LUCKY Miles, Sicko and This is England. Three movies: my thoughts. Spoilers galore, sweet thangs, so if you’re planning to see any of them and are phobic like me, consider yourself warned.

Warned.

They are coming!

Warned.

Warned.

Lucky Miles: When I saw the trailer for this movie, I was intrigued. An Australian movie that didn’t fall into the terrible and terribly depressing ‘comedy’ category, but without diving straight into the ‘so sober no one even laughs’ category; what an astonishingly unique concept! Given that I am in love with the Whedonesque style of humour-in-the-dark, it seemed promising. Not just that, but an Australian movie that wasn’t primarily about white people with brownish ones thrown in just for contrast. One which tangled with the dreaded ‘boat people’ without simply demonising them; a rare occurrence in the current climate. So yes, intrigued.

It’s the tale of a bunch of people, some Iraqi, some Cambodian, dumped on the West Australian coastline. Soon the Indonesian crew of the boat that delivered them to the middle of nowhere find themselves swimming for shore after their boat burns and sinks. Most of the Cambodian group are picked up in next to no time; ditto for the Iraqis. One of the Cambodians, Arun, one of the Iraqis, Youssif, and one of the Indonesian boat crew, Ramelan, find each other in the midst of the scrubby desert and together—with many squabbles and risky lack of water—aim for any kind of civilisation whatsoever.

Is it funny? Yes. There’s little doubt about that: it intends it, and sometimes it achieves it. There’s three Army reservists in the area, for example, who drive around randomly looking for the three asylum seekers, and their combination of semi-trained professional officiousness and matter-of-fact casualness made me smile. But there are a number of things which are depicted as humourous (at least if the audience I was watching with were any judges, and I suspect they were pretty close to the ‘ideal’ viewers the filmmakers envisaged) which I was really troubled by. I think the problem I had with the things that were made funny was that they seemed to depend upon covering-over the precarity of the position all of the asylum seekers were in: it’s not humour-in-the-dark so much as look-away-from-the-dark-and-this-situation-looks-hilarious! It might be vaguely amusing that when the Iraqis and Cambodians reach the top of the dune from the beach they were dumped on, the road the Indonesian captain promised would have a Perth-bound bus coming soon in fact doesn’t exist; or it could be a frightening depiction of the extraordinarily vulnerable position asylum seekers are placed in because they have to rely upon those who might not (be able to) really care about them so very much. The risk of not having enough water, for example, might have been continually raised as an issue, but the effects of dehydration were minimised so that it could be amusing that one character is reduced to using a plastic shopping bag as a water container. Or when Youssif’s desperation is articulated as eloquent and proud anger at Arun and Ramelan, it becomes amusing because it’s characterised as an over-reaction, relying, then, on obscuring the fact that they are actually incredibly vulnerable: out in the middle of nowhere, with little water and food and little possibility of a) getting out, b) being found and c) actually being granted asylum if/when they are.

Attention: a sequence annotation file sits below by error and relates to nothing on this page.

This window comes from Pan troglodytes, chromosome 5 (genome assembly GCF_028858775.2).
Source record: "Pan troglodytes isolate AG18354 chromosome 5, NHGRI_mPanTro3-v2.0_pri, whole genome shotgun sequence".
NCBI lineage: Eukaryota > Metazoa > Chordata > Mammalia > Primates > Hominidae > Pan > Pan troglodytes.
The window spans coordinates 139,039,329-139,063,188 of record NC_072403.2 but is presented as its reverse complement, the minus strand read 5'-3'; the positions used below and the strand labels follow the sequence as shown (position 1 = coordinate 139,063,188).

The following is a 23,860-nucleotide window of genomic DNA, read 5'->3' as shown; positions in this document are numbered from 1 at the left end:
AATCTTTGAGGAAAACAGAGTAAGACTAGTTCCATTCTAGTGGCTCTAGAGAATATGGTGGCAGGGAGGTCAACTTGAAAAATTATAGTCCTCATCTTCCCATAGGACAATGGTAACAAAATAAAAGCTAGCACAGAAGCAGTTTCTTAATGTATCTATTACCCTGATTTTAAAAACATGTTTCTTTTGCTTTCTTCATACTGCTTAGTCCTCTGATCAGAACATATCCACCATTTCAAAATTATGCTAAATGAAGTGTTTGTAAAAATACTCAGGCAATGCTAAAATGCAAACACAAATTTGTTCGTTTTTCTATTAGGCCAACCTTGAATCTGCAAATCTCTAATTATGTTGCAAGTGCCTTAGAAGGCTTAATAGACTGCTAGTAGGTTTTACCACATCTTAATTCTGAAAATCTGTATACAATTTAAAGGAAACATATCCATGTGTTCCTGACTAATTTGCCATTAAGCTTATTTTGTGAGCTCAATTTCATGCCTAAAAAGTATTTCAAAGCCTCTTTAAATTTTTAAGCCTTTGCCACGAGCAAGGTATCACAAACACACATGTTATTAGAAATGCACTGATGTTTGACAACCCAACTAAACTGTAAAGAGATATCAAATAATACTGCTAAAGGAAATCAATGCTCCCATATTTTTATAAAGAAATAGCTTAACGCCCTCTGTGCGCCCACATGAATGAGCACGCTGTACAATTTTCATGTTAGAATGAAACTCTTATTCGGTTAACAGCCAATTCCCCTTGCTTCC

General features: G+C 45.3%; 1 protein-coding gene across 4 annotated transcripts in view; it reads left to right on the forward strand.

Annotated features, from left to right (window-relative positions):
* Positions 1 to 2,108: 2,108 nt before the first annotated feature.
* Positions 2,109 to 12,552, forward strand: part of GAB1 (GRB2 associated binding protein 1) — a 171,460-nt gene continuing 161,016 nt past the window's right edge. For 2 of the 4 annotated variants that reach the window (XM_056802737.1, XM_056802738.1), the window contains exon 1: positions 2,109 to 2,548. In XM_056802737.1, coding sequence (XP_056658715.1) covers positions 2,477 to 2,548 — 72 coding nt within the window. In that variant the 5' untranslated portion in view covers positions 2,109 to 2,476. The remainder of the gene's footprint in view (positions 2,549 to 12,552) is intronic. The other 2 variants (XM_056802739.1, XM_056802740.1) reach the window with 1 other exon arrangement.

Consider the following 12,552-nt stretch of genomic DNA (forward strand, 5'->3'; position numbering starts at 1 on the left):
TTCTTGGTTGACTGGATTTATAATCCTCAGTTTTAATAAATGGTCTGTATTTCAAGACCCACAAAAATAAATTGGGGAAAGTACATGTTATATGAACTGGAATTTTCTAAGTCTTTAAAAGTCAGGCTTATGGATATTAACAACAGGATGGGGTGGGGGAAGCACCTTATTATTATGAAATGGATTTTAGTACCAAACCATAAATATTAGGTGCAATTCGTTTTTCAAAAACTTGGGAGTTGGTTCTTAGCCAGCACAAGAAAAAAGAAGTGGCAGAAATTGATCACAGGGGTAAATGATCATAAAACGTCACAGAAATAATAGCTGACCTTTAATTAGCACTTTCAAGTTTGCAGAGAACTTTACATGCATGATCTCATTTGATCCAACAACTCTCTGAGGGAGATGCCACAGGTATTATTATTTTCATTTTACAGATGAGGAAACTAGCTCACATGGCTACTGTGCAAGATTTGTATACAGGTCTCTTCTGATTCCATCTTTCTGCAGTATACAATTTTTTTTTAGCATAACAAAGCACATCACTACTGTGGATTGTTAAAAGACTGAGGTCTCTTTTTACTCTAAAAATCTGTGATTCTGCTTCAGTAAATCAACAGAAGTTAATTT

It’s not that the precariousness of their position is altogether disappeared: peeling lips, exhaustion, the dangers of being shoeless and so on are kinda depicted. But none of these is permitted the weight of mortality which actually characterise it: Arun and Youssif come across Ramelan, who has collapsed from dehydration, but after a quick drink, he’s up and ready to ‘lead’ them to Perth. At one point Ramelan is attacked by a goanna, which leaps up onto his back; the shot is in silhouette against the top of a hill, and we see him jump around trying to shake it off, but that’s about it: there’s no consequence, except for his later (hi!lar!i!ous!) description of ‘the devil’ who attacked him to his companions—he’s not bitten or scratched, at least not that we see or that he complains of. I’m not even sure that goannas do such things, though this film is supposed to be based on true stories, so perhaps I’m just not knowledgeable enough. Perhaps even more oddly is that in all the trekking around that they do, they never encounter snakes, and none of them falls and badly hurts themselves. I mean, they’re pretty noisy so theoretically that might have scared snakes away, I guess, but Ramelan’s wearing thongs the whole time and there are moments when they’re scrambling down scree-y hillsides etc, so to me it felt like a fairly selective depiction of the risk of the Australian environment to those unaccustomed to negotiating it. Moments when Perth, as it turns out, is not just over the next hill slip by without much of a consideration of the fact that without a real sense of the distances they’re working with, they can’t even plan their water rationing properly. And all of this seemed to conceal their vulnerability—that these people are risking death to come to Australia—mostly to make it funny. For Australians. Hm. Ugh. Am I being too harsh?